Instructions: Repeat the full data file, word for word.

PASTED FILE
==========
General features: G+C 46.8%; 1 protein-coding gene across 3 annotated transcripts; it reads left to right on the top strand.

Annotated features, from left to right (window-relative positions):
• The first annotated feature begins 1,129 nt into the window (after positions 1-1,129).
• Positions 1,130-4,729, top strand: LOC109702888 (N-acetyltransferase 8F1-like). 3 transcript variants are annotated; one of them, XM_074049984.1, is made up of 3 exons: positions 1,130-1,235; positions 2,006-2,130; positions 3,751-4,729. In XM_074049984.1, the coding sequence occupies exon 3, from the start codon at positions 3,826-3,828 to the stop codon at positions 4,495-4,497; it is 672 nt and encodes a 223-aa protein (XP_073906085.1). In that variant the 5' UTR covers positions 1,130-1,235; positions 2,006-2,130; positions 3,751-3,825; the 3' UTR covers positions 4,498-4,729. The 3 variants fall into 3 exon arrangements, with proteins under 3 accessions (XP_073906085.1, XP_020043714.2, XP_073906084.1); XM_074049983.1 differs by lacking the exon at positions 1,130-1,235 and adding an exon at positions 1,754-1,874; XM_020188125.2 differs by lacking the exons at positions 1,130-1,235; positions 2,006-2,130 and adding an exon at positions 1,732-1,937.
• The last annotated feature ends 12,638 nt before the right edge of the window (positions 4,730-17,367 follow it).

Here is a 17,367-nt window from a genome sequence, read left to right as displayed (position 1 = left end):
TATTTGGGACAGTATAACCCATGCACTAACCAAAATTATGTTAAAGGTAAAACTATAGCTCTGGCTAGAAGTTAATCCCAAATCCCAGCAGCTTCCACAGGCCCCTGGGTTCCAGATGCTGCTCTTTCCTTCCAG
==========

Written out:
General features: G+C 46.8%; 1 protein-coding gene across 3 annotated transcripts; it reads left to right on the top strand.

Annotated features, from left to right (window-relative positions):
• The first annotated feature begins 1,129 nt into the window (after positions 1-1,129).
• Positions 1,130-4,729, top strand: LOC109702888 (N-acetyltransferase 8F1-like). 3 transcript variants are annotated; one of them, XM_074049984.1, is made up of 3 exons: positions 1,130-1,235; positions 2,006-2,130; positions 3,751-4,729. In XM_074049984.1, the coding sequence occupies exon 3, from the start codon at positions 3,826-3,828 to the stop codon at positions 4,495-4,497; it is 672 nt and encodes a 223-aa protein (XP_073906085.1). In that variant the 5' UTR covers positions 1,130-1,235; positions 2,006-2,130; positions 3,751-3,825; the 3' UTR covers positions 4,498-4,729. The 3 variants fall into 3 exon arrangements, with proteins under 3 accessions (XP_073906085.1, XP_020043714.2, XP_073906084.1); XM_074049983.1 differs by lacking the exon at positions 1,130-1,235 and adding an exon at positions 1,754-1,874; XM_020188125.2 differs by lacking the exons at positions 1,130-1,235; positions 2,006-2,130 and adding an exon at positions 1,732-1,937.
• The last annotated feature ends 12,638 nt before the right edge of the window (positions 4,730-17,367 follow it).

Here is a 17,367-nt window from a genome sequence, read left to right as displayed (position 1 = left end):
TATTTGGGACAGTATAACCCATGCACTAACCAAAATTATGTTAAAGGTAAAACTATAGCTCTGGCTAGAAGTTAATCCCAAATCCCAGCAGCTTCCACAGGCCCCTGGGTTCCAGATGCTGCTCTTTCCTTCCAG